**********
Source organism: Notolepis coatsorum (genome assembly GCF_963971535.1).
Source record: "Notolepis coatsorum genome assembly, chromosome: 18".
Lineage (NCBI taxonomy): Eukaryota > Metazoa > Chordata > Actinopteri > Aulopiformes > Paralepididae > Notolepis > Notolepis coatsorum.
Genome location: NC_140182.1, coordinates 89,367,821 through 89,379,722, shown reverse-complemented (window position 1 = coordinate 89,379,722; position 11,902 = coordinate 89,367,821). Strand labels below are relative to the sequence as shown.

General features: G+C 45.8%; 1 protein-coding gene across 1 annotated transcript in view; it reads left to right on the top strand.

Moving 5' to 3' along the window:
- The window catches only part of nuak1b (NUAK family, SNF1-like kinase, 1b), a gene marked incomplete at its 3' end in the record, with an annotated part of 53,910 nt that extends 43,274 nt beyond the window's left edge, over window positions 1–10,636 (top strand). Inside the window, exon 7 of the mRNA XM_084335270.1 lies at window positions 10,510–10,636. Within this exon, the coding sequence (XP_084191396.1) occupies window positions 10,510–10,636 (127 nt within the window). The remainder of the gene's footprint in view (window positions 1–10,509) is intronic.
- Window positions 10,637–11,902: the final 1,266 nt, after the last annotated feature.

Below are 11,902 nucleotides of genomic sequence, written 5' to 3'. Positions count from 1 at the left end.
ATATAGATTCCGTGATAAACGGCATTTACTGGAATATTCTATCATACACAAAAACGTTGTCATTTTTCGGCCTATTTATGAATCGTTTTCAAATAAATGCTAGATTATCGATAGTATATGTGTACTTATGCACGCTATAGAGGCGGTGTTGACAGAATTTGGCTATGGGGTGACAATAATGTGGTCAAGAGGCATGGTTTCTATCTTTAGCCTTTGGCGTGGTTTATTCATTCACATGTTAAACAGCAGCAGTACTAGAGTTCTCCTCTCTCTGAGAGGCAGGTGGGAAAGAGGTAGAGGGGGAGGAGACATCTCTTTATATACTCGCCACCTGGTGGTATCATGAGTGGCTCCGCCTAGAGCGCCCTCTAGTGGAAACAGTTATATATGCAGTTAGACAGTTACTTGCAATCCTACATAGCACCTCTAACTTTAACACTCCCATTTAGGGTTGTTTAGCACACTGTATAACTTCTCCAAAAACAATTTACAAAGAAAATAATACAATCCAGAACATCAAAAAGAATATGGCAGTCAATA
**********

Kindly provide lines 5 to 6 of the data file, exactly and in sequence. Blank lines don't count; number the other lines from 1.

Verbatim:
General features: G+C 45.8%; 1 protein-coding gene across 1 annotated transcript in view; it reads left to right on the top strand.

Moving 5' to 3' along the window: